Crime Library: Criminal Minds and Methods

Mata Hari

The Night of Horror

The family moved into Abawara, a city in the heart of the island. M'greet found Java enchanting. She simply loved its lush vegetation and the physical grace so common among its people. Unlike most of the wives of other Dutch military officers, she adored wearing sarongs like a native.

However, the old problems of their marriage followed them to their new home and Rudolph was often jealous as other men tried to flirt with his wife. M'greet wrote in despair, "My husband won't get me any dresses because he's afraid that I will be too beautiful. It's intolerable. Meanwhile the young lieutenants pursue me and are in love with me. It is difficult for me to behave in a way which will give my husband no cause for reproaches."

Rudolph's bad temper worsened and he was mean to servants as well as his wife. He openly took a native woman as a concubine and informed M'greet that such a practice was customary in this neck of the woods so she would just have to adjust to it. He was often drunk and enjoyed marital rapes.

M'greet found herself pregnant during Java's dreaded monsoon season. Heavy rains poured relentlessly down on the country, making transport difficult and sometimes nearly impossible on its dirt roads. Thus, a frustrated, bored, depressed, and often battered M'greet spent much of her pregnancy trapped in her own home.

Probably in order to ensure her utter dependence on him, Rudolph flatly forbade his wife to learn to speak Malay, the language of the people of Java. However, M'greet discreetly got around her husband's order. Like most things Javanese, she found the Malay tongue particularly melodious and charming.

M'greet delivered the couple's second baby May 2, 1898. If she hoped that another child would revitalize their marriage, the new mother was sadly mistaken for Rudolph was disappointed at its being a girl. He named his daughter Jeanne Louise after his sister but the child was usually called by the Malay name Non.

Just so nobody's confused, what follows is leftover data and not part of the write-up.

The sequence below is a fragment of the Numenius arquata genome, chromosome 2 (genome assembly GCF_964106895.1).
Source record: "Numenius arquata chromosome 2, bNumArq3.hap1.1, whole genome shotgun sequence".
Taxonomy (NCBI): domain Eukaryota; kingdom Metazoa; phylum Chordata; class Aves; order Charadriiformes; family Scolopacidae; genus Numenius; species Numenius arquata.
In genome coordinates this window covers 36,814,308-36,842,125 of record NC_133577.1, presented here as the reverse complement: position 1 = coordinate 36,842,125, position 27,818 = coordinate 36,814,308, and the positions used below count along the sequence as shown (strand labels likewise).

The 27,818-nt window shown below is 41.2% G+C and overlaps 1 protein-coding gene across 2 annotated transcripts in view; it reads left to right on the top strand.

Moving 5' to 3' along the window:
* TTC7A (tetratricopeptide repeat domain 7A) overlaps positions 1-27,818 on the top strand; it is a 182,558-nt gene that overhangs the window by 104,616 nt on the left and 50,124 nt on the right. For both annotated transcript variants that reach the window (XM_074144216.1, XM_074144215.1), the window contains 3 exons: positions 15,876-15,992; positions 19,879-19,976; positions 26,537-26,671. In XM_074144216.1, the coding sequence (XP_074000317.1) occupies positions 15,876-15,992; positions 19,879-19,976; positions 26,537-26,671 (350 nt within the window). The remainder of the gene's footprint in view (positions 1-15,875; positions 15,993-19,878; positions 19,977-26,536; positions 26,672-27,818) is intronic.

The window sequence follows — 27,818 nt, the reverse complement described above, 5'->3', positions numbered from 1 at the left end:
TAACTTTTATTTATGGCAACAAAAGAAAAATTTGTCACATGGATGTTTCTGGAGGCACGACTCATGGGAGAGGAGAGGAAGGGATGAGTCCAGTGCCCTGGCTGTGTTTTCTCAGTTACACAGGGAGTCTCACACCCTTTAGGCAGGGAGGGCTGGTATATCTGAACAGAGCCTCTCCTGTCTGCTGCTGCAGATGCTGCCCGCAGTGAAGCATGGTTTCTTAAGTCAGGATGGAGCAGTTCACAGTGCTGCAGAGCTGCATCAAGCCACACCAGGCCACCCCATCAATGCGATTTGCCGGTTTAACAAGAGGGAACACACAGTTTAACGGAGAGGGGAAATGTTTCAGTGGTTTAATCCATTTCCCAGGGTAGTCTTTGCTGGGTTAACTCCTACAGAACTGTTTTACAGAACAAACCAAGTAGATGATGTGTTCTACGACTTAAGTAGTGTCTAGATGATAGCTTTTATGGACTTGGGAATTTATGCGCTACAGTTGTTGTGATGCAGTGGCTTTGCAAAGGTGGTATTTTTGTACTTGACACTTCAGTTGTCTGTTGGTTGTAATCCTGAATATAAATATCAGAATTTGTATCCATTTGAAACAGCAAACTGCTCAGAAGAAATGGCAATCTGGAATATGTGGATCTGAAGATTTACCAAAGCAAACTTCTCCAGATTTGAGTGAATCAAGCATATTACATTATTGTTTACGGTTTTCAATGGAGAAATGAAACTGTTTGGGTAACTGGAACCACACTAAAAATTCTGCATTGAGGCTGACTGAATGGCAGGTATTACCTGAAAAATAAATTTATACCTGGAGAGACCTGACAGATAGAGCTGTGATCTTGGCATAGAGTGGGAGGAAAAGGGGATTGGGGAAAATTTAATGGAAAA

After a year passed, Rudolph was called to Medan, Sumatra. He could not immediately take his family with him but would send for them after he arrived. He dropped his wife, infant daughter, and toddler son at the comptroller's house.

Yet again, M'greet found herself feeling like an outsider in the home in which she lived. Rudolph was slow at sending the promised support payments so she also experienced the familiar, guilty sensation of being a freeloader only now she had two babies dependent on her.

Despite their many marital woes, M'greet was delighted when she got Rudolph's missive summoning her and the children to his home in Medan. His residence was a spacious and well-built home for Rudolph was now a garrison commander.

As the commander's wife, it was M'greet's duty to give lavish parties and this was a responsibility she undertook with aplomb. As Erika Ostrovsky in Eye of Dawn writes, M'greet "could reign like a queen. Dressed in the latest fashions imported from Amsterdam, a paragon of beauty and elegance, she conversed with visitors in their native language whether Dutch, German, English, or French gave instructions to the servants in Malay, played the piano most musically, danced with unusual grace."

The marriage of Rudolph and M'greet benefited enormously for Rudolph was finally proud of his wife and grateful to her for the assistance she gave him in being a social success.

Then their world came crashing down in a single night of horror. It was June 27, 1899, and M'greet had settled down to her comfortable bed for the night. Suddenly she heard terrible screams of agony from the children's nursery. She leapt up from her bed and raced up the stairs to their room.

The room stank of vomit and both youngsters were soaked in it. Moreover, the vomit itself was a bizarre black color. The children convulsed in pain, their bodies twisting grotesquely as they cried and shrieked. Weeping and terrified, M'greet hugged her vomit-covered children to her while a frantic Rudolph ran from the house in search of a Dutch doctor.

Little Norman was dead by the time the physician arrived. The doctor pulled the sick Non from her mother's grasp in order to take the child to the hospital.

The daughter was saved and eventually made a full recovery. Both children had apparently been poisoned. No one ever proved who had done the dreadful deed but it was widely rumored that it was a perverse retaliation by someone, possibly a servant Rudolph MacLeod had wronged.

Categories
Advertisement